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30 Using the computer Testing the Slope, Example There is overwhelming evidence to infer that the odometer reading affects the auction selling price.` Car Price

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31 –To measure the strength of the linear relationship we use the coefficient of determination. Coefficient of determination R 2 Here the line explains all the variation between the different ‘y’ values. Here the line explains only some of the variation among the ‘y’ values (there are errors).

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32 Coefficient of determination The mathematical formulation of R 2 is based on the following characteristic ( stated without a proof): Overall variation in y = The variation of the regression model around the mean + The variation of the actual points around the line That is: SST = SSR + SSE Observe next

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33 Coefficient of Determination = [Variation in y explained by the linear relationship] [Total Variation in y Coefficient of Determination R 2

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34 Coefficient of determination - insight SST = SSR + SSE When the relationship between x and y is perfectly linear – there are no deviation of the actual points from the line, so SSE = 0. Therefore, SSR = SST and R 2 = SSR/SST = 1 When the relationship between x and y is not perfectly linear – there are deviations of the actual points from the regression line, so SSE > 0. Therefore, SSR < SST, and R 2 = SSR/SST < 1. When no linear relationship exists between x and y – none of the total variation among the actual points is explained by a linear relationship, so SST = SSE. Therefore, R 2 = 0.

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35 Example 3 –Find the coefficient of determination for example 2; what does this statistic tell you about the model? Solution –Solving by hand; we use an alternative form of the R 2 formula, that makes it easier to use Excel. Coefficient of determination, Example

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36 – Using the computer From the regression output we have Coefficient of determination – Example 65% of the variation in the auction selling price is explained by the variation in odometer reading. The rest (35%) remains unexplained by this model.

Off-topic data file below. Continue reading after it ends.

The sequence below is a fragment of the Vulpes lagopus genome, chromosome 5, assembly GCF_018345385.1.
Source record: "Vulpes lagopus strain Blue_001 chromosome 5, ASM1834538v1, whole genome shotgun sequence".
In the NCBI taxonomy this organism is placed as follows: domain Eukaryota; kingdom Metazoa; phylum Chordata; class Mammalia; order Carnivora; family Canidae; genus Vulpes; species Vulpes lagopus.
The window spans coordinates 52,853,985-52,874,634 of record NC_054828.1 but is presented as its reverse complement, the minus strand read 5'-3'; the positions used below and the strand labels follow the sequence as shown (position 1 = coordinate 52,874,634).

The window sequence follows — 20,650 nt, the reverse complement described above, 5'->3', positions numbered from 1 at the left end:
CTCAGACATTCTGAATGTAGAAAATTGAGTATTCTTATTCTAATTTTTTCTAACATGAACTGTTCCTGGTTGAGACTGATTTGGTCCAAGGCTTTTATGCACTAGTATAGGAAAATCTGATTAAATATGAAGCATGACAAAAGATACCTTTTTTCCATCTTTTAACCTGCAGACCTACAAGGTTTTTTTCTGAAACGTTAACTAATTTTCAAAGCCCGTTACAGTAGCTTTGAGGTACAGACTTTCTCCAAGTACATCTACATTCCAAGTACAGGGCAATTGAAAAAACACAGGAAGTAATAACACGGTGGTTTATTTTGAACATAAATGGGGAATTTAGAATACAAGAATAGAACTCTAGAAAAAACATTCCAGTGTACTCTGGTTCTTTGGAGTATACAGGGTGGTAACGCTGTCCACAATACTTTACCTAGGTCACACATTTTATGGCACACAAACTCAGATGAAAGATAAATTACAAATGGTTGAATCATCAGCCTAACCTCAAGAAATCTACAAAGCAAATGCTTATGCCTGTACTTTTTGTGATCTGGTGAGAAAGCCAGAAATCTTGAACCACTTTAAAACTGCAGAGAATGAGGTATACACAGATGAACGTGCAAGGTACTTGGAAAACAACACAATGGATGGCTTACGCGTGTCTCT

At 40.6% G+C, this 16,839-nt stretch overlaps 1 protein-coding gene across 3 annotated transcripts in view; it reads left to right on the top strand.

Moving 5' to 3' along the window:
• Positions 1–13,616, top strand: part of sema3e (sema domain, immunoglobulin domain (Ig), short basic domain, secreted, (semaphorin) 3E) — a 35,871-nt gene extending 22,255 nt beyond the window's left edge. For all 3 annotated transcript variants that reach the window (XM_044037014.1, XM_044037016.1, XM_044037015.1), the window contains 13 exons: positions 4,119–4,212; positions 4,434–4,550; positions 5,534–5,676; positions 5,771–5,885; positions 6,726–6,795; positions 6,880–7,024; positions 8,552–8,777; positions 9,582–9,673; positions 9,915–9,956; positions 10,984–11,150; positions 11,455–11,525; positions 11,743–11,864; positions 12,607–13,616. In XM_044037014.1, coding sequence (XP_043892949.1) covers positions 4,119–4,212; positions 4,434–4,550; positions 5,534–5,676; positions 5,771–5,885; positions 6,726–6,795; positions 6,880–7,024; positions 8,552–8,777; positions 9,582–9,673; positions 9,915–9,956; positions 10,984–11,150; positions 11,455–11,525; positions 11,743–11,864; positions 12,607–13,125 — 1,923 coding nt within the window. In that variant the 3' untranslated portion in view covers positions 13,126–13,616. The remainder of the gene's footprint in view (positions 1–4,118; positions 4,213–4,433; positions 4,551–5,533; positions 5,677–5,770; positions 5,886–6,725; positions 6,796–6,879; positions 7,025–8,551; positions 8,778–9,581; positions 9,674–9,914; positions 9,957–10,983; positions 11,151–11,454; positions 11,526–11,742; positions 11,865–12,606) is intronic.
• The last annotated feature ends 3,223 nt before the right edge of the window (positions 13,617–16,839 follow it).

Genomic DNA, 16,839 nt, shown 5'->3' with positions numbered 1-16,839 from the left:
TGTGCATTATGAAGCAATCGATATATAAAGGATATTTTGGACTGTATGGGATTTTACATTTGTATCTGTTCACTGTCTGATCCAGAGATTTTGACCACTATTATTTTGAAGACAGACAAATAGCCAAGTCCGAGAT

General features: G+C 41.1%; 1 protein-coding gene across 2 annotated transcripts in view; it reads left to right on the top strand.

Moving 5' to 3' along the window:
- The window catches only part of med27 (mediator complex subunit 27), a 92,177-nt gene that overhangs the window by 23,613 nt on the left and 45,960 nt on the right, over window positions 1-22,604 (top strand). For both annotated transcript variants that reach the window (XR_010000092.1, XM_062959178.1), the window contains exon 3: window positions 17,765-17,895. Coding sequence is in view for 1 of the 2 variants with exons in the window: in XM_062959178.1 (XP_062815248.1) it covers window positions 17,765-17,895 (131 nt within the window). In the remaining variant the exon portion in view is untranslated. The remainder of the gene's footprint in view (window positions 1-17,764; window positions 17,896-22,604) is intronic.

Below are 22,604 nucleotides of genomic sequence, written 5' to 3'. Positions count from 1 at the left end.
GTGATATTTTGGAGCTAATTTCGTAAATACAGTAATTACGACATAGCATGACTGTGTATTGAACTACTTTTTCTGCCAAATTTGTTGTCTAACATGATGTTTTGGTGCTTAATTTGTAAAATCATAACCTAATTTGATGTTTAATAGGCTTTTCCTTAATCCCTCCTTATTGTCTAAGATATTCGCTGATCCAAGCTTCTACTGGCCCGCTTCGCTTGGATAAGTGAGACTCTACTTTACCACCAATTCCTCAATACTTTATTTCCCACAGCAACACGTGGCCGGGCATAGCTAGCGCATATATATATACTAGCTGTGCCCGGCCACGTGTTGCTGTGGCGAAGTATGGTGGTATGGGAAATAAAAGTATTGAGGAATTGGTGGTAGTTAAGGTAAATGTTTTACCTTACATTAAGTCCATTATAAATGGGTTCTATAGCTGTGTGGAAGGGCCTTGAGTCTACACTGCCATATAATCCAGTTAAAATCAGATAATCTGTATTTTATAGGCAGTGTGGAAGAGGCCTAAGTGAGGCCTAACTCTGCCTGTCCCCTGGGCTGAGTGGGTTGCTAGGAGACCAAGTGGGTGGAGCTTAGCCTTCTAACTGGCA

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37 Coefficient of Correlation The coefficient of correlation is used to measure the strength of association between two variables. The coefficient values range between -1 and 1. –If r = -1 (negative association) or r = +1 (positive association) every point falls on the regression line. –If r = 0 there is no linear pattern. The coefficient can be used to test for linear relationship between two variables.

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38 If we are satisfied with how well the model fits the data, we can use it to predict the values of y. To make a prediction we use –Point prediction, and –Interval prediction 16.6 Using the Regression Equation Before using the regression model, we need to assess how well it fits the data.

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39 Point Prediction Example 5 –Predict the selling price of a three-year-old Taurus with 40,000 miles on the odometer (Example 2). –It is predicted that a 40,000 miles car would sell for $14,575. – How close is this prediction to the real price? A point prediction

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40 Interval Estimates Two intervals can be used to discover how closely the predicted value will match the true value of y. –Prediction interval – predicts y for a given value of x, –Confidence interval – predicts the average y for a given x. –The confidence interval –The prediction interval

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41 Interval Estimates, Example Example 5 - continued –Provide an interval estimate for the bidding price on a Ford Taurus with 40,000 miles on the odometer. –Two types of predictions are required: A prediction for a specific car A prediction for the mean price per car

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42 Interval Estimates, Example Solution –A prediction interval provides the price estimate for a single car: xgxg t.025,98 Approximately t /2.n-1 ss xgxg b1b1 b0b0

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43 Solution – continued –A confidence interval provides the estimate of the mean price per car for a Ford Taurus with 40,000 miles reading on the odometer. The confidence interval (95%) = Interval Estimates, Example